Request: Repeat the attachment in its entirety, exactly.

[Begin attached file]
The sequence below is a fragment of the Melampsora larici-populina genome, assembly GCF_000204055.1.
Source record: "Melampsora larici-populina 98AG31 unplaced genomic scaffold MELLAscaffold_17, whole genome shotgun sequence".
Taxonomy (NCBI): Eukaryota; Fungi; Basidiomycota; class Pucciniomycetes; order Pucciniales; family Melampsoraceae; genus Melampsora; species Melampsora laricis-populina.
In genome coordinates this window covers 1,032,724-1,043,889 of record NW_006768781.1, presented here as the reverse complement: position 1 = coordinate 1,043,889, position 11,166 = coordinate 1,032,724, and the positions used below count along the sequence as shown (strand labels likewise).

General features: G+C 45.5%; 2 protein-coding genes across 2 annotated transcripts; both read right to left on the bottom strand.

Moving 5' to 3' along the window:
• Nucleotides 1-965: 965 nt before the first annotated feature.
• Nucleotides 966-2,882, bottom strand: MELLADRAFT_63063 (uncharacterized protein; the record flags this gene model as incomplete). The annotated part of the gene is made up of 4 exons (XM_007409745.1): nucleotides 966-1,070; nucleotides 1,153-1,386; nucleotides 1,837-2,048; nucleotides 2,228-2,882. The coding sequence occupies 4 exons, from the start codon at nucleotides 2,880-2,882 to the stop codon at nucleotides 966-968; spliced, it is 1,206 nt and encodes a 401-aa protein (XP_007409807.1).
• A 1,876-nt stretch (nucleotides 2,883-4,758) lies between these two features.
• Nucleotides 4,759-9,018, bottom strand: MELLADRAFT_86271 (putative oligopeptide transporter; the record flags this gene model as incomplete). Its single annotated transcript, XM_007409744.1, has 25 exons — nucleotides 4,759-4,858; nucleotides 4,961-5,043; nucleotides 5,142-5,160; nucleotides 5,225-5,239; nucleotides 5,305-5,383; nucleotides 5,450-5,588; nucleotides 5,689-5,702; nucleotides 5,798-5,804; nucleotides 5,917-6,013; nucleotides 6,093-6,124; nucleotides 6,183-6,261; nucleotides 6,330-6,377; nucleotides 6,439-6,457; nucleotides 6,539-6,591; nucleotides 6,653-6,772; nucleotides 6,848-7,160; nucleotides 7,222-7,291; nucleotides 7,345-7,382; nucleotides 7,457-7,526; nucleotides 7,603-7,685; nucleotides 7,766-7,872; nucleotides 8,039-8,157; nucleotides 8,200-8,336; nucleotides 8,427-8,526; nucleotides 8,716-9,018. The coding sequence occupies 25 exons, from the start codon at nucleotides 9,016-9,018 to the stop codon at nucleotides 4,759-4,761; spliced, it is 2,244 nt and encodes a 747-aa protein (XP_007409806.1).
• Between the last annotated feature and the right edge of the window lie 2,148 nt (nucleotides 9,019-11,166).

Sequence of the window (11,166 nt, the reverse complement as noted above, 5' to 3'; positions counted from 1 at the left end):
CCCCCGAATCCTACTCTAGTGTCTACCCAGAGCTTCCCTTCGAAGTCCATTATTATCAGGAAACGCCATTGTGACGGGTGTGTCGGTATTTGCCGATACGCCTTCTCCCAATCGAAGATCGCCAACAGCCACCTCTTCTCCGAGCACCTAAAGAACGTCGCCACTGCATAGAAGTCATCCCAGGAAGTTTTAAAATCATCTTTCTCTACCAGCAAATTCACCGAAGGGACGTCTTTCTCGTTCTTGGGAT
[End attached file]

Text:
The sequence below is a fragment of the Melampsora larici-populina genome, assembly GCF_000204055.1.
Source record: "Melampsora larici-populina 98AG31 unplaced genomic scaffold MELLAscaffold_17, whole genome shotgun sequence".
Taxonomy (NCBI): Eukaryota; Fungi; Basidiomycota; class Pucciniomycetes; order Pucciniales; family Melampsoraceae; genus Melampsora; species Melampsora laricis-populina.
In genome coordinates this window covers 1,032,724-1,043,889 of record NW_006768781.1, presented here as the reverse complement: position 1 = coordinate 1,043,889, position 11,166 = coordinate 1,032,724, and the positions used below count along the sequence as shown (strand labels likewise).

General features: G+C 45.5%; 2 protein-coding genes across 2 annotated transcripts; both read right to left on the bottom strand.

Moving 5' to 3' along the window:
• Nucleotides 1-965: 965 nt before the first annotated feature.
• Nucleotides 966-2,882, bottom strand: MELLADRAFT_63063 (uncharacterized protein; the record flags this gene model as incomplete). The annotated part of the gene is made up of 4 exons (XM_007409745.1): nucleotides 966-1,070; nucleotides 1,153-1,386; nucleotides 1,837-2,048; nucleotides 2,228-2,882. The coding sequence occupies 4 exons, from the start codon at nucleotides 2,880-2,882 to the stop codon at nucleotides 966-968; spliced, it is 1,206 nt and encodes a 401-aa protein (XP_007409807.1).
• A 1,876-nt stretch (nucleotides 2,883-4,758) lies between these two features.
• Nucleotides 4,759-9,018, bottom strand: MELLADRAFT_86271 (putative oligopeptide transporter; the record flags this gene model as incomplete). Its single annotated transcript, XM_007409744.1, has 25 exons — nucleotides 4,759-4,858; nucleotides 4,961-5,043; nucleotides 5,142-5,160; nucleotides 5,225-5,239; nucleotides 5,305-5,383; nucleotides 5,450-5,588; nucleotides 5,689-5,702; nucleotides 5,798-5,804; nucleotides 5,917-6,013; nucleotides 6,093-6,124; nucleotides 6,183-6,261; nucleotides 6,330-6,377; nucleotides 6,439-6,457; nucleotides 6,539-6,591; nucleotides 6,653-6,772; nucleotides 6,848-7,160; nucleotides 7,222-7,291; nucleotides 7,345-7,382; nucleotides 7,457-7,526; nucleotides 7,603-7,685; nucleotides 7,766-7,872; nucleotides 8,039-8,157; nucleotides 8,200-8,336; nucleotides 8,427-8,526; nucleotides 8,716-9,018. The coding sequence occupies 25 exons, from the start codon at nucleotides 9,016-9,018 to the stop codon at nucleotides 4,759-4,761; spliced, it is 2,244 nt and encodes a 747-aa protein (XP_007409806.1).
• Between the last annotated feature and the right edge of the window lie 2,148 nt (nucleotides 9,019-11,166).

Sequence of the window (11,166 nt, the reverse complement as noted above, 5' to 3'; positions counted from 1 at the left end):
CCCCCGAATCCTACTCTAGTGTCTACCCAGAGCTTCCCTTCGAAGTCCATTATTATCAGGAAACGCCATTGTGACGGGTGTGTCGGTATTTGCCGATACGCCTTCTCCCAATCGAAGATCGCCAACAGCCACCTCTTCTCCGAGCACCTAAAGAACGTCGCCACTGCATAGAAGTCATCCCAGGAAGTTTTAAAATCATCTTTCTCTACCAGCAAATTCACCGAAGGGACGTCTTTCTCGTTCTTGGGAT